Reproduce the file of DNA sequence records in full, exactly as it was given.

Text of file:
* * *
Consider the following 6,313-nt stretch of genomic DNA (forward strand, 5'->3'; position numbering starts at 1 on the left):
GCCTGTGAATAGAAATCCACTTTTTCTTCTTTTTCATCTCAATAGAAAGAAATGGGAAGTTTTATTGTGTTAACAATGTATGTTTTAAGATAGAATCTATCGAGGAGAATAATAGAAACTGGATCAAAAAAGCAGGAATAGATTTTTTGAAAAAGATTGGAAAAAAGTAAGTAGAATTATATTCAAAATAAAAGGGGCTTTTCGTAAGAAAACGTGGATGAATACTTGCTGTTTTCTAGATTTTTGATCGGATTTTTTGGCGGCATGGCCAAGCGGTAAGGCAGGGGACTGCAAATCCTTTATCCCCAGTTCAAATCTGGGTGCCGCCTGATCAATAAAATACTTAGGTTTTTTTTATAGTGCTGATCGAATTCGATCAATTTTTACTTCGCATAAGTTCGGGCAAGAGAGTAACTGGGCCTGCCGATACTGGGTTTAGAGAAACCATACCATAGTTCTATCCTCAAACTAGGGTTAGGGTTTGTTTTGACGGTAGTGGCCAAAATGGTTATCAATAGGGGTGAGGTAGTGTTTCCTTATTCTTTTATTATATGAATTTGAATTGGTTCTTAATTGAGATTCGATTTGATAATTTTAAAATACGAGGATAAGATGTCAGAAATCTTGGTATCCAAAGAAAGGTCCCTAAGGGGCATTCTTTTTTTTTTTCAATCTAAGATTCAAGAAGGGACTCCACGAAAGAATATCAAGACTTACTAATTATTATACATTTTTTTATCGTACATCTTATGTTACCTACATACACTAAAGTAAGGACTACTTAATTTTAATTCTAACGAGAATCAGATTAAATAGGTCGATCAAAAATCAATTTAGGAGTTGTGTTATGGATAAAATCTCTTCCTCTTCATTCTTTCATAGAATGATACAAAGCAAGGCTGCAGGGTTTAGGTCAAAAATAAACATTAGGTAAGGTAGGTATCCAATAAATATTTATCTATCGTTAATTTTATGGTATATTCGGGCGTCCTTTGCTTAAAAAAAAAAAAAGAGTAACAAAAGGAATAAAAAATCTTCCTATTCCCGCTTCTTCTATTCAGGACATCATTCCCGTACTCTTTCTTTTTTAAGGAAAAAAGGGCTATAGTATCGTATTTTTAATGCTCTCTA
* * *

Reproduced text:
Consider the following 6,313-nt stretch of genomic DNA (forward strand, 5'->3'; position numbering starts at 1 on the left):
GCCTGTGAATAGAAATCCACTTTTTCTTCTTTTTCATCTCAATAGAAAGAAATGGGAAGTTTTATTGTGTTAACAATGTATGTTTTAAGATAGAATCTATCGAGGAGAATAATAGAAACTGGATCAAAAAAGCAGGAATAGATTTTTTGAAAAAGATTGGAAAAAAGTAAGTAGAATTATATTCAAAATAAAAGGGGCTTTTCGTAAGAAAACGTGGATGAATACTTGCTGTTTTCTAGATTTTTGATCGGATTTTTTGGCGGCATGGCCAAGCGGTAAGGCAGGGGACTGCAAATCCTTTATCCCCAGTTCAAATCTGGGTGCCGCCTGATCAATAAAATACTTAGGTTTTTTTTATAGTGCTGATCGAATTCGATCAATTTTTACTTCGCATAAGTTCGGGCAAGAGAGTAACTGGGCCTGCCGATACTGGGTTTAGAGAAACCATACCATAGTTCTATCCTCAAACTAGGGTTAGGGTTTGTTTTGACGGTAGTGGCCAAAATGGTTATCAATAGGGGTGAGGTAGTGTTTCCTTATTCTTTTATTATATGAATTTGAATTGGTTCTTAATTGAGATTCGATTTGATAATTTTAAAATACGAGGATAAGATGTCAGAAATCTTGGTATCCAAAGAAAGGTCCCTAAGGGGCATTCTTTTTTTTTTTCAATCTAAGATTCAAGAAGGGACTCCACGAAAGAATATCAAGACTTACTAATTATTATACATTTTTTTATCGTACATCTTATGTTACCTACATACACTAAAGTAAGGACTACTTAATTTTAATTCTAACGAGAATCAGATTAAATAGGTCGATCAAAAATCAATTTAGGAGTTGTGTTATGGATAAAATCTCTTCCTCTTCATTCTTTCATAGAATGATACAAAGCAAGGCTGCAGGGTTTAGGTCAAAAATAAACATTAGGTAAGGTAGGTATCCAATAAATATTTATCTATCGTTAATTTTATGGTATATTCGGGCGTCCTTTGCTTAAAAAAAAAAAAAGAGTAACAAAAGGAATAAAAAATCTTCCTATTCCCGCTTCTTCTATTCAGGACATCATTCCCGTACTCTTTCTTTTTTAAGGAAAAAAGGGCTATAGTATCGTATTTTTAATGCTCTCTA